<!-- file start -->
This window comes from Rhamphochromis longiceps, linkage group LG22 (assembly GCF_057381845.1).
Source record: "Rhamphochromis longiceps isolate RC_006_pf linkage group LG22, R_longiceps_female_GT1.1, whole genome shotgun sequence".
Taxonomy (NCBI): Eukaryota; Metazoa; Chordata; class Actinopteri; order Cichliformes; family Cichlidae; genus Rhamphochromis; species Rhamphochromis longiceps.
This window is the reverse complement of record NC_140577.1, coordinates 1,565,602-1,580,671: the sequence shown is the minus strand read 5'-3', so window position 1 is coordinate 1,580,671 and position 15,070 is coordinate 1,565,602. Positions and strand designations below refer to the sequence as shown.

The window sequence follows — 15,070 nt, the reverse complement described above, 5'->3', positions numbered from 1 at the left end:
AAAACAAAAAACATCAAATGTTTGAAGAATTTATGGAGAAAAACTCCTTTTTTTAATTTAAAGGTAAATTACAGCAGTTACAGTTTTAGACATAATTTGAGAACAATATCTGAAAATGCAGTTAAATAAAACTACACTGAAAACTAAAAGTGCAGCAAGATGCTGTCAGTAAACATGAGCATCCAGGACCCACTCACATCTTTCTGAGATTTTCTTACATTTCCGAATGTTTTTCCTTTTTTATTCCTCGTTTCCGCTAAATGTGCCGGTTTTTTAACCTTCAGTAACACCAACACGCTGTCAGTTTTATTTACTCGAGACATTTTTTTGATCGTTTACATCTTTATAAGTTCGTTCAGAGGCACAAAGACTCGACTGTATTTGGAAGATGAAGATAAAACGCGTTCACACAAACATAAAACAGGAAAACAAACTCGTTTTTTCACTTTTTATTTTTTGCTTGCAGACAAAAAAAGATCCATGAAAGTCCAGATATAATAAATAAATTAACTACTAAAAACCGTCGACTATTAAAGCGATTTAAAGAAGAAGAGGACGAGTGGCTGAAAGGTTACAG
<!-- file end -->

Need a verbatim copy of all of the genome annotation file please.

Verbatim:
This window comes from Rhamphochromis longiceps, linkage group LG22 (assembly GCF_057381845.1).
Source record: "Rhamphochromis longiceps isolate RC_006_pf linkage group LG22, R_longiceps_female_GT1.1, whole genome shotgun sequence".
Taxonomy (NCBI): Eukaryota; Metazoa; Chordata; class Actinopteri; order Cichliformes; family Cichlidae; genus Rhamphochromis; species Rhamphochromis longiceps.
This window is the reverse complement of record NC_140577.1, coordinates 1,565,602-1,580,671: the sequence shown is the minus strand read 5'-3', so window position 1 is coordinate 1,580,671 and position 15,070 is coordinate 1,565,602. Positions and strand designations below refer to the sequence as shown.

The window sequence follows — 15,070 nt, the reverse complement described above, 5'->3', positions numbered from 1 at the left end:
AAAACAAAAAACATCAAATGTTTGAAGAATTTATGGAGAAAAACTCCTTTTTTTAATTTAAAGGTAAATTACAGCAGTTACAGTTTTAGACATAATTTGAGAACAATATCTGAAAATGCAGTTAAATAAAACTACACTGAAAACTAAAAGTGCAGCAAGATGCTGTCAGTAAACATGAGCATCCAGGACCCACTCACATCTTTCTGAGATTTTCTTACATTTCCGAATGTTTTTCCTTTTTTATTCCTCGTTTCCGCTAAATGTGCCGGTTTTTTAACCTTCAGTAACACCAACACGCTGTCAGTTTTATTTACTCGAGACATTTTTTTGATCGTTTACATCTTTATAAGTTCGTTCAGAGGCACAAAGACTCGACTGTATTTGGAAGATGAAGATAAAACGCGTTCACACAAACATAAAACAGGAAAACAAACTCGTTTTTTCACTTTTTATTTTTTGCTTGCAGACAAAAAAAGATCCATGAAAGTCCAGATATAATAAATAAATTAACTACTAAAAACCGTCGACTATTAAAGCGATTTAAAGAAGAAGAGGACGAGTGGCTGAAAGGTTACAG